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New Research from GLAAD and Getty Images shows that visual representation of the LGBTQ+ community remains low and stereotypical, globally and in the U.S.

June 2, 2021 • Company News

— Getty Images research reveals that only 21% of people globally see LGBTQ+ people represented regularly, and when they do, the representations remain narrow and stereotypical.

— Getty Images research shows that LGBTQ+ people in countries with less LGBTQ+ representation state greater experience with LGBTQ+ discrimination.

— GLAAD and Getty Images launch LGBTQ+ Guidebook to support brands and businesses as they endeavor to be more inclusive in their visual choices.

New York — June 2, 2021: Getty Images, a world leader in visual communications, in partnership with GLAAD, the LGBTQ+ media advocacy organization, today announced the latest initiative in their exclusive partnership that aims to increase visibility while also challenging harmful, cliched visual stereotypes of the LGBTQ+ community. The new guidance is a direct response to recent research from Getty Images demonstrating that overall LGBTQ+ visual representation remains low and stereotypical. 

“While we know that increased representation positively impacts increased acceptance, our research has also shown that LGBTQ+ individuals remain grossly underrepresented in media,” said Tristen Norman, Head of Creative Insights for the Americas at Getty Images and iStock. “And even when this community is represented, businesses and media rely too heavily upon stereotypical, inauthentic imagery.”

Getty Images’ 2021 Visual GPS survey found that only one-fifth of global Visual GPS respondents stated seeing LGBTQ+ people represented regularly or frequently in visuals, and said that when they do, it is often narrow and stereotypical. In the U.S., that number is somewhat higher, sitting at one-fourth. Global respondents stated that:

— 30% of such visuals depict gay men as ‘feminine’

— 29% of such visuals depict LGBTQ+ people carrying the rainbow flag in some capacity

— 29% of such visuals depict lesbian women as ‘masculine’

— 28% of such visuals depict gay men as ‘flamboyant’

That reliance has left some advertisers feeling hesitant when it comes to proactively depicting the LGBTQ+ community in their campaigns and communications, especially outside of Pride month. Earlier this month, GLAAD and Procter & Gamble launched “The Visibility Project,” a new GLAAD program dedicated to growing the quality, quantity, and diversity of LGBTQ images in advertising. P&G and GLAAD also announced findings from a recent study of marketing and advertising executives in which nearly 81% of advertisers agreed that an “inauthentic execution of LGBTQ people would lead to a larger backlash than not including them at all” and nearly 80% of advertisers agreed that it is “difficult to adequately represent the LGBTQ community because the community is complicated and has many nuances.”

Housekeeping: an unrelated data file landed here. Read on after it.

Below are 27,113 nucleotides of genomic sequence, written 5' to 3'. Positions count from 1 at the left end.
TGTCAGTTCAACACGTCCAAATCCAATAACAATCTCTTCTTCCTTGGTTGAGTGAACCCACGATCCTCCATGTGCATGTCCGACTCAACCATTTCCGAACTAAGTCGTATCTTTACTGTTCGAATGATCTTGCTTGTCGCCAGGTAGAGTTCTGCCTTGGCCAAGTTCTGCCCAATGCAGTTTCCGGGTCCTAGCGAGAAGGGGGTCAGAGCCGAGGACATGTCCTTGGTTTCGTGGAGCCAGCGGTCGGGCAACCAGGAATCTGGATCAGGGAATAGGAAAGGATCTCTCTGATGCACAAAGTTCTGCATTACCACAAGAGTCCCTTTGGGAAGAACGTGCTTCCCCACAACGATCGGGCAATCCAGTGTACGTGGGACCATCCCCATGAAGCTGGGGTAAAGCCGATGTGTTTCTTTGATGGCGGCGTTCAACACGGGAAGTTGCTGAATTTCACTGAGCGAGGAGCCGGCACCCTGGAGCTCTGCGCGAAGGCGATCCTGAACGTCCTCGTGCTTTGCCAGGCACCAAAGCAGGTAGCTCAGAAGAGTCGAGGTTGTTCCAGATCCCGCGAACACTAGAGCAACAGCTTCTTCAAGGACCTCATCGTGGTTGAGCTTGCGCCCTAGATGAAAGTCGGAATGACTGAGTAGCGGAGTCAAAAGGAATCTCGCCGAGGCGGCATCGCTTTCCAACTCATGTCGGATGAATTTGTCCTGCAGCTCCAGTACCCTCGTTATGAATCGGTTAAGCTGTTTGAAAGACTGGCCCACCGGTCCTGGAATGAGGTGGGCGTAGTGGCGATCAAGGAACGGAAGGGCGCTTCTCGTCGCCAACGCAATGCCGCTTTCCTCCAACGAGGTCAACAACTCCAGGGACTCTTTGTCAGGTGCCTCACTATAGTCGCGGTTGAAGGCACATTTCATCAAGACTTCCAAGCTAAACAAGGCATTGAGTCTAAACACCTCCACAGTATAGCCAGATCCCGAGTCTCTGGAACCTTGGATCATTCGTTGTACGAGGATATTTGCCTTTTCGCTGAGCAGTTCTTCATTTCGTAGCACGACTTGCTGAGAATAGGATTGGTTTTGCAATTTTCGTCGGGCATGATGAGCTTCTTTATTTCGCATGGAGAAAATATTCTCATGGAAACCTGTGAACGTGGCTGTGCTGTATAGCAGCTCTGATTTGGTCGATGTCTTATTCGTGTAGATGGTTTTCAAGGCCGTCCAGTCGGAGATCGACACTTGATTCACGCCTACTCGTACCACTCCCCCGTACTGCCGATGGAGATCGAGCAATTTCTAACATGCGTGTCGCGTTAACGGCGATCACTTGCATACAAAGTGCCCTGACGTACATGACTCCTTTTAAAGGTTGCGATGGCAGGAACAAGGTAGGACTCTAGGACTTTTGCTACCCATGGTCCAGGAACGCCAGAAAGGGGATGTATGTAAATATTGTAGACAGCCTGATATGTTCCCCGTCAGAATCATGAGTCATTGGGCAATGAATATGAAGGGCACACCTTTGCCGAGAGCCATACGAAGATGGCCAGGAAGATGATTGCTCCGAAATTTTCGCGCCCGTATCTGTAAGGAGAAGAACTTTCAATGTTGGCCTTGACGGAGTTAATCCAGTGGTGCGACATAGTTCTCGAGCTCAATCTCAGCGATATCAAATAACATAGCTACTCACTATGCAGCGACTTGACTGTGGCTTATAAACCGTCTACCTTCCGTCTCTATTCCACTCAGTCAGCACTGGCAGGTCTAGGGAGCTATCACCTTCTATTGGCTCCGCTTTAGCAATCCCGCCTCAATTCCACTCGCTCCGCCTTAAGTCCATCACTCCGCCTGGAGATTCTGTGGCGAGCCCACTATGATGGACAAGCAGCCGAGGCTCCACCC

“The guidance we’ve created with Getty Images seeks to give brands and businesses of all sizes the confidence they need to depict the LGBTQ+ community in inclusive, authentic and thoughtful ways, without fear of backlash or fear of ‘getting it wrong’,” said Nick Adams, Director of Transgender Representation at GLAAD. “Instead of shying away from depictions or relying on stereotypes, we’ve created guidance on how to authentically represent the LGBTQ+ community in ways that will create lasting connections. Increasing representation of LGBTQ+ people in your communications demonstrates your intentional emphasis around diversity and makes a public commitment of your support for this community.”

“Furthermore, our research suggests that LGBTQ+ people in countries with less LGBTQ+ representation in the visuals that surround them, including media and advertising, actually report experiencing more anti-LGBTQ discrimination and bias — for example, in Germany, where representation is lower, discrimination is higher, as opposed to in the U.S. Which is to say that authentic imagery which accurately and positively captures the nuances of this diverse community is not only needed, but can have a positive impact globally,” Norman said.

In fact, two-thirds of U.S. Visual GPS respondents stated that it’s important to them that the companies they buy from celebrate diversity of all kinds. “To create real change for LGBTQ+ representation, we need the advertising and media industry to act. Creatives and marketing professionals have the opportunity to not just encourage the creation of this kind of imagery, but also to choose to use it,” Norman said.

Launching today, the LGBTQ+ Guidebook for Inclusive Visual Storytelling gives brands and businesses practical recommendations for confidently making more inclusive visual choices when depicting the broader LGBTQ+ community. Created as part of an ongoing collaboration with GLAAD, this guidance follows the December 2020 release of the Getty Images and GLAAD Transgender Guidelines which were designed to support Getty Images and iStock photographers and videographers in their efforts to better represent the diversity of the transgender community, addressing terminology, clichés to avoid, and how to create a safe and welcoming set.

To browse a collection of images and videos curated with GLAAD and to view the LGBTQ+ Guidebook, head to www.gettyimages.com/lgbtqguide.

Image credit: Willie B. Thomas/Getty Images

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